There is no better place to find treasures of the past than Gettysburg, Pennsylvania. For decades, The Antique Center of Gettysburg, located at 30 Baltimore Street, has enjoyed a renowned reputation for its consistent offering of antiques, militaria, books, and vintage merchandise of the highest quality.
For nearly twenty years, Ken Boardman was the owner of The Antique Center, while it was located in Lincoln Square at the David Wills House. The store moved to 30 Baltimore Street, just south of the square, when the National Park Service took over the historic Wills House.
Ken, deciding to retire, told two of his quality antique dealers, Wayne and Colleen Stevens, of his plans. The Stevenses, who had lived originally in Gettysburg, had moved a few years ago, due to Wayne’s profession. He was concierge at the Gettysburg Wyndham, and then later was transferred to Lancaster. “We always wanted to come back to Gettysburg,” Colleen says. “And when we learned Ken wanted to retire, we decided this was it.”
The Antique Center still has over 100 showcases of quality antiques, with a special emphasis on the Civil War era; although there are ample inventories for World Wars I and II, as well as the Korean and Vietnam Wars. There is also an expansion of vintage and some of the larger items upstairs. There are vast collections of militaria, photographs, documents, coins, jewelry, crystal and dishware – from the smallest iota to the enormous, including a life-sized statue of Winston Churchill. “People often have their picture taken with him,” Wayne says. “He’s a favorite.”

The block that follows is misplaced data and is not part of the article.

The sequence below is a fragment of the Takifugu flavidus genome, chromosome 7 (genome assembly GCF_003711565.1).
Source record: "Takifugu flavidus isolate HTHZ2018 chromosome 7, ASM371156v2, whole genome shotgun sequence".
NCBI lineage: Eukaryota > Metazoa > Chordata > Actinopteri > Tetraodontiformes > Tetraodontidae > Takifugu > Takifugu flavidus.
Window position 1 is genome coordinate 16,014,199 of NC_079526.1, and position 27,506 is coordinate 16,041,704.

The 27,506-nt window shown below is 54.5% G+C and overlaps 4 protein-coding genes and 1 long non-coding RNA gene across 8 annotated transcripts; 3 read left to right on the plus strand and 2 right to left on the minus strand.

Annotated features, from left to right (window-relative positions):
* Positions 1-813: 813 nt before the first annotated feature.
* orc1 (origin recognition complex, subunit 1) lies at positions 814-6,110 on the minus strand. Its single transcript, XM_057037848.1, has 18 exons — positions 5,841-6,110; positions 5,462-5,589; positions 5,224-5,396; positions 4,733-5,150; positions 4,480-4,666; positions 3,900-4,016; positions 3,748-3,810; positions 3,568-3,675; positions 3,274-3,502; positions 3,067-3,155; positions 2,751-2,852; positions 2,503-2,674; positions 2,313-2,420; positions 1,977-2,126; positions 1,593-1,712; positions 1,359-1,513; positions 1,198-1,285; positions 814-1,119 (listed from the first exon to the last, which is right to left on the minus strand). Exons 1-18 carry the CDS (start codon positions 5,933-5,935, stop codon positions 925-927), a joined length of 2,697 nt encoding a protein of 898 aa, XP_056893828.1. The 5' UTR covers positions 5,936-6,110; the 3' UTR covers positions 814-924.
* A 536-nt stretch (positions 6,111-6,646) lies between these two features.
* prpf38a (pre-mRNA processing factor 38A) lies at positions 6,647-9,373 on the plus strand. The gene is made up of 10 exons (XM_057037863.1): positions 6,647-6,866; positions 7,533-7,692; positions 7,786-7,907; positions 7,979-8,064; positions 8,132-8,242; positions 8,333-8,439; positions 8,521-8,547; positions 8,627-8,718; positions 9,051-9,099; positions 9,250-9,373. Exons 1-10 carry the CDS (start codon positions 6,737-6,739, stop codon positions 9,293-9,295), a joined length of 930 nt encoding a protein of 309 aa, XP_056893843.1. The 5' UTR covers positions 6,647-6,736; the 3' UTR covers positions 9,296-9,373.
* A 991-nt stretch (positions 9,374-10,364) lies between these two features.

The center remains much the same as it was for the last twenty years – including seeing Ken there, who works three days a week. “I am a fixture,” he admits, and the new owners are glad to have him. “What Ken has built has worked for such a long time,” Colleen explains, “and if it isn’t broke, don’t fix it.”
The many long-time customers and increasing clientele agree.
Wayne and Colleen are extremely interested in all eras of history, and have been antique collectors and vendors for many years. They actually met at the Cyclorama, introduced by Ken’s wife, Sue, who is the historian for the great painting with The Gettysburg Foundation. The Stevenses were later married at the Cyclorama as well, and maintain a special affection for Gettysburg. As the new owners of The Antique Center, the couple have come back to stay.
The Antique Center maintains daily business hours, except for Tuesdays, when the store is closed. It is open Monday, Wednesday, Thursday, Friday and Saturday from 10 a.m. to 6 p.m., and Sundays noon to six. The store will remain open later for Remembrance Day. For more information on the plethora of items offered here, or for questions, contact the website at www.antiquecenter-getty.com or call 717-337-3669.
Stop in and see the timeless treasures at The Antique Center of Gettysburg. And prepare to spend some time to see it all.